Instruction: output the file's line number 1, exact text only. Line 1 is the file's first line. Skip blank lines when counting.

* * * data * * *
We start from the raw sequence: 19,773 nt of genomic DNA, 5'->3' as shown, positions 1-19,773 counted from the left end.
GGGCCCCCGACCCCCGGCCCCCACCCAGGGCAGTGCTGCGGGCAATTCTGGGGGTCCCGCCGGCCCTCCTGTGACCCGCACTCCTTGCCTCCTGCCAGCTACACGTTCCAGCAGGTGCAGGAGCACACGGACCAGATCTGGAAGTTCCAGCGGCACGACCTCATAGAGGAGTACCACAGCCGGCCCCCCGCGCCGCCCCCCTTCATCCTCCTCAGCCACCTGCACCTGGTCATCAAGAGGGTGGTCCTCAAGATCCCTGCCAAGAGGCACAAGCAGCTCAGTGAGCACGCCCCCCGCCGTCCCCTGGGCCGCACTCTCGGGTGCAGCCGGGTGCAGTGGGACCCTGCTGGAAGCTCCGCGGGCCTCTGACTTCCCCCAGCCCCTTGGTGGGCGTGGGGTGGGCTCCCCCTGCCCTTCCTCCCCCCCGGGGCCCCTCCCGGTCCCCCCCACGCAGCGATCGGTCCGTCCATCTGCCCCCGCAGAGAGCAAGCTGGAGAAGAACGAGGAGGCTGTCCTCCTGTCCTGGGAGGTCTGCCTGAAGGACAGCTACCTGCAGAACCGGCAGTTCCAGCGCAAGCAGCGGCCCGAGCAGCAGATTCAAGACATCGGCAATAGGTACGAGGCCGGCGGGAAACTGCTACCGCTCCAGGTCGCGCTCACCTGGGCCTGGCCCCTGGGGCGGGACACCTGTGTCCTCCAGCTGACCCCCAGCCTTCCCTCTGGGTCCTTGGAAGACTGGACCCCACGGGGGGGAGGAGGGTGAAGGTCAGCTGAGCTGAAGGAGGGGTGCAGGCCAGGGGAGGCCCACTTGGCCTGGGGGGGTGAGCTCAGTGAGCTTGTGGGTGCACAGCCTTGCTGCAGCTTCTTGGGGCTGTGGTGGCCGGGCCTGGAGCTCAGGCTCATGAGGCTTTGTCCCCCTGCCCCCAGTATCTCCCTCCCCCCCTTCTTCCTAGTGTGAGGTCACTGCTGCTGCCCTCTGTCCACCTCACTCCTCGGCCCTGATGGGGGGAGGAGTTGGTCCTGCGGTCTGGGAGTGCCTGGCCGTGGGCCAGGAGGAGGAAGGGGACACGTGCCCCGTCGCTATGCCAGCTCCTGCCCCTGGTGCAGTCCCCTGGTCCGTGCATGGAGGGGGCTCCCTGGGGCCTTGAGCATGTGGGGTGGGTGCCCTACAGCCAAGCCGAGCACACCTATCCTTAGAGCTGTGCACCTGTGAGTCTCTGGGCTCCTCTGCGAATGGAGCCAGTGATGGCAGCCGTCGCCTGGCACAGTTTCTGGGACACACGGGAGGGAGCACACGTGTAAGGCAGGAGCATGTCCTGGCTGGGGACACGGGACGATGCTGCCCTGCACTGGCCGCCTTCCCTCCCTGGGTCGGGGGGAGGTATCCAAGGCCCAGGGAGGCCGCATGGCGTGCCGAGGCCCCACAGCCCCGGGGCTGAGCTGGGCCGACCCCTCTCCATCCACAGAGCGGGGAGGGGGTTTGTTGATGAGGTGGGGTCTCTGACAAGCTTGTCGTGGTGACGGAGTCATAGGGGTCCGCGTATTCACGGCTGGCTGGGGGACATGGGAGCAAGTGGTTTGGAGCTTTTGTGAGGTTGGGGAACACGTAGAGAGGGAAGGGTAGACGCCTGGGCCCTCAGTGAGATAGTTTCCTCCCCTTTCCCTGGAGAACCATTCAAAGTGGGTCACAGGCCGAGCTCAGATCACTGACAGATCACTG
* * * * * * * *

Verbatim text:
We start from the raw sequence: 19,773 nt of genomic DNA, 5'->3' as shown, positions 1-19,773 counted from the left end.